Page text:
Lemon meringue pie = Father’s Day
My dad had a sweet tooth – a miserable thing for my mom, who didn’t really like to bake. That is, it required a recipe, and extensive time in the kitchen – two things she had no use for, really. (But could she dance! – as did my dad – that’s them above, at a wedding. The cap he’s wearing is an inside joke.)
So once I was “of age” – around 8, I began to bake. Pleasing my dad with goodies was a high point of my cooking. I was, after all, the quintessential “daddy’s girl,” even if he tried his best to raise me as a tomboy. I was taught to fish and work on things with my hands and build things.
I can still throw a mean cast net and in a pinch, clean an old-fashioned carburetor. And thank heaven for his teaching – no man in my life has ever been able to fix my small appliances — so I do it. It vexed him that I spent so much time with my nose in books; he wanted me to have hands-on learning, and so I did.
Mom’s pie – from a box
Of all the sweets Dad loved, pie was his favorite. And of all the pies I baked for him through the years, chocolate cream and lemon were his two favorites. I’m quite sure coconut cream was in that top three, but it wouldn’t be until after his death 18 years ago that I learned to make that sinfully rich variety.
Of course, my mom did bake for him occasionally, but took the easy way out. She’d get a box of My-T-Fine pudding and pie filling. It had a capsule in it as I remember (My-T-Fine has been off our shelves for decades) that dissolved as you cooked it.
This was the only “boxed” filling she and my dad liked, so mom kept a shelf full at the ready, though mostly, she used it as a pudding. Pie took too long.
A cookbook discovery
Then here I came, with my bookwormy ways, exploring cookbooks (!) – the very few my mom had in the house, that is. They were Thermadore cookbooks – they came with the 1956 appliances put into the famous tract houses of these SoFla neighborhoods when they were built. She had the books stuffed in a kitchen drawer that held all the “junk” – that tells you how seldom it was referenced.
There was a pie recipe in the oven one – for lemon meringue. It called for egg yolks, and real sugar and lemons – oh, the thrill! I got it out one day and decided to make it, and the rest, as they say, is history.
Meringues – trouble in an eggshell
It was from the first pie I baked from that book that I learned the tricks to making a pie crust, and a meringue — though not from the book. The crust I got right from the start, but a neighbor stepped to teach me - after a dozen egg whites had gone down the sink, and my tomcat Jinx was woozy from eating the surplus yolks – that you must gradually add sugar, or the whites won’t whip. (It’s a wild story for another day.)
Needless to say, the cookbook was sparse in its directions.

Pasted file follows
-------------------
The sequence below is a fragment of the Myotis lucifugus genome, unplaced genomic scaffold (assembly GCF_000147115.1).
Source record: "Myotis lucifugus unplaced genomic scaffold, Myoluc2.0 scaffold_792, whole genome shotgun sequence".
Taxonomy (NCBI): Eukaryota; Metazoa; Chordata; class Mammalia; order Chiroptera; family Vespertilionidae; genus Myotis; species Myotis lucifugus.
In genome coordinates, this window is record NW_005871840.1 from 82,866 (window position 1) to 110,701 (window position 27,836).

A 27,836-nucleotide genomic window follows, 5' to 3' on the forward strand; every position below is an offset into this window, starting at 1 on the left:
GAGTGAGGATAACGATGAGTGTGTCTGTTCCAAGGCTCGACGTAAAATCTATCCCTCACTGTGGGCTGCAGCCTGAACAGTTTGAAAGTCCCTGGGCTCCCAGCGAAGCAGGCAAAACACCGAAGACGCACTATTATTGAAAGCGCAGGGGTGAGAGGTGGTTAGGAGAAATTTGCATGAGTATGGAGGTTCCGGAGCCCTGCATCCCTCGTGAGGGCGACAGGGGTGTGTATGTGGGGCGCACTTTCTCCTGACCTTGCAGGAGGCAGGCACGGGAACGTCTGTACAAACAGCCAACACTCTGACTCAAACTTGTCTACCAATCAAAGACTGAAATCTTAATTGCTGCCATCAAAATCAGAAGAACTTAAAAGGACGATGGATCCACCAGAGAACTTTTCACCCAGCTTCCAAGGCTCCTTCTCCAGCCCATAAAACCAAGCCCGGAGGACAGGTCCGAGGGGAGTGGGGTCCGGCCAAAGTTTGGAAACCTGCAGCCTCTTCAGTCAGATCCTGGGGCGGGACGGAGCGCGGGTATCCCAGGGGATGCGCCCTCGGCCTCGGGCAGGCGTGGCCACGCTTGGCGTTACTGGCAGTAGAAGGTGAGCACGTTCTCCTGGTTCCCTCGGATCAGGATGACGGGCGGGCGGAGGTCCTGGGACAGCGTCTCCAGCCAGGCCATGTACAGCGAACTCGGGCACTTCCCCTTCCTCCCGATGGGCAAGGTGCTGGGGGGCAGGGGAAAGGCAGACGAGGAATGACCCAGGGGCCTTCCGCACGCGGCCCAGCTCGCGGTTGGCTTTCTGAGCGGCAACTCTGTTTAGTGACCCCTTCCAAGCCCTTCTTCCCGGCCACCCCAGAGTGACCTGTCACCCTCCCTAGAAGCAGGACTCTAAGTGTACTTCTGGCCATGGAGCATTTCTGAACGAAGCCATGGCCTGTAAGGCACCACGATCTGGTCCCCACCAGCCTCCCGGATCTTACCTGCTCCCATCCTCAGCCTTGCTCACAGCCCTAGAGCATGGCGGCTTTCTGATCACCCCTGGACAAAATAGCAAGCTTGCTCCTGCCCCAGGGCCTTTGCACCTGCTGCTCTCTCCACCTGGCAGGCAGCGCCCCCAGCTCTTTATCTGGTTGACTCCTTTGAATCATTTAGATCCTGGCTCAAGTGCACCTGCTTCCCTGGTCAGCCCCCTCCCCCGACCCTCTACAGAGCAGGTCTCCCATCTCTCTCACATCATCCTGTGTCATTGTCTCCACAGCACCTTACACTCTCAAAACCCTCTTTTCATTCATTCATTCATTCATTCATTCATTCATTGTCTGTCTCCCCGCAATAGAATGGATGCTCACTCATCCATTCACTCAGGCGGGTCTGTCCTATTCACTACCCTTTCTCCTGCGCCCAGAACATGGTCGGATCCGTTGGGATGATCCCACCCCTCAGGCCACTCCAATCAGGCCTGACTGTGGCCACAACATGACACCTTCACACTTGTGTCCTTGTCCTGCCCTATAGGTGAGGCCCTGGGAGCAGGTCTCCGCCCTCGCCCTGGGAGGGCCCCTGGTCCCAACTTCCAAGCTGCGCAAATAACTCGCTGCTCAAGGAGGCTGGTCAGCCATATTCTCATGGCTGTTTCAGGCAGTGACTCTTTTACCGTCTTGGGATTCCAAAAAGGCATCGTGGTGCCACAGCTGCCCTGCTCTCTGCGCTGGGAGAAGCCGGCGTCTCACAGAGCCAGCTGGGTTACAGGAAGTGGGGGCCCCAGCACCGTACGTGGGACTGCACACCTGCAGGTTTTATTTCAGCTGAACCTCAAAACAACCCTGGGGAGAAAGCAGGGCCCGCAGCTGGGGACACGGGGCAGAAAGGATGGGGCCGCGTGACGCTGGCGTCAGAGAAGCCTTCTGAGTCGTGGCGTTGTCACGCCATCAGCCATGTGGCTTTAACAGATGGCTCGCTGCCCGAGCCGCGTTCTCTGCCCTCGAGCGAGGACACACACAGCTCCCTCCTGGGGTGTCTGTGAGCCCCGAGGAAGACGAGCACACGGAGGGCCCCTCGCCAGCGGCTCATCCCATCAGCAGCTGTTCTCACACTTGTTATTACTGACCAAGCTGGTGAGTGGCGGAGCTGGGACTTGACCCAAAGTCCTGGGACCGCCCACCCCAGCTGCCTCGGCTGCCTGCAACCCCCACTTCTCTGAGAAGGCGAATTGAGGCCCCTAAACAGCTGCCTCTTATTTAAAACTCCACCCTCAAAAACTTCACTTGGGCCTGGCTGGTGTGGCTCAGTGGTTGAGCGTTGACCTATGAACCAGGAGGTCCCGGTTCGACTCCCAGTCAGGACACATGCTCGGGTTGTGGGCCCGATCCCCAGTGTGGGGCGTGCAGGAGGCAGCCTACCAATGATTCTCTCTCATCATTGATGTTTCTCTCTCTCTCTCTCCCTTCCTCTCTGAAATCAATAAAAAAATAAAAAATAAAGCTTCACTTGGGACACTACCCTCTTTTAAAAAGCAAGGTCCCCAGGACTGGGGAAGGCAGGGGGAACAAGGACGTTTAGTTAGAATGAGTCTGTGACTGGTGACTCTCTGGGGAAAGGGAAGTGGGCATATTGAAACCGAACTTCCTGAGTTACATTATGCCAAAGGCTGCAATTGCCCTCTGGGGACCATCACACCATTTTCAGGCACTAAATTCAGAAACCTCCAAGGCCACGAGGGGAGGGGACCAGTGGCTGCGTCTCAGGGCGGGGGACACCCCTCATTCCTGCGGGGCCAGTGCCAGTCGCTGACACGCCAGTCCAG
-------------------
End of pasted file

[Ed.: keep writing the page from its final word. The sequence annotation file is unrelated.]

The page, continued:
Just to be sure – second helpings
Once I mastered it, I would bake this pie for him for every Father’s Day, and every birthday thereafter. And once, when he helped me buy my first car (a Datsun 1200 – with a 1.2-litre engine and manual tranny all so I could drive like a maniac).
If Dad were here, I’d be making that pie today. It would be served on the round oak pedestal dining table in my dining room that he refinished numerous times (after burning it with his Lucky Strike cigarettes). He’d probably say, as I brought it out of the fridge, “Looks like a good ‘un, don’t it mama?”
After a bite, then, “That’s purty good pie, doll. I think I need me another piece — just to be sure.”
To those who never met him who are reading this – I’m so sorry. You missed knowing a “good ‘un.”
Old-fashioned Lemon Meringue Pie
- 1 cup sugar
- 2 tablespoons all-purpose flour
- 3 tablespoons cornstarch
- 1/4 teaspoon salt
- 1-1/2 cups water
- 2 lemons, zested, seeded and juiced
- 2 tablespoons butter
- 4 egg yolks, separated
- 1 (9 inch) pastry pie crust, baked
- For meringue:
- 4 egg whites (from above)
- 6 tablespoons white sugar
Preheat oven to 350 degrees.
In a medium double boiler, whisk together 1 cup sugar, flour, cornstarch, and salt. Stir in the water, lemon juice and lemon zest. Cook over medium-high heat, stirring frequently, until mixture comes to a boil.
Place pan over bottom of double boiler, and stir in butter. Place egg yolks in a small bowl and gradually whisk in 1/3 cup of hot sugar mixture to temper the egg yolks. Whisk egg yolk mixture back into sugar mixture.
Bring double boiler to a boil and continue to cook yolk-lemon mixture on top, while stirring constantly until thickened, from 10 to 15 minutes. Remove from heat.
Make meringue: In a large glass or metal bowl, whip egg whites until foamy, but not dry. (Tilt pan to get all of egg whites.) Keeping mixer running, add sugar gradually, and continue to whip until stiff peaks form. Spread meringue over pie, making sure meringue touches all edges of crust to seal the pie, to prevent shrinking.
Bake in center of preheated oven for 10 minutes, or until meringue is golden brown. Remove carefully and cool on counter for 15 to 20 minutes before refrigerating until completely cold.
Makes 8 servings.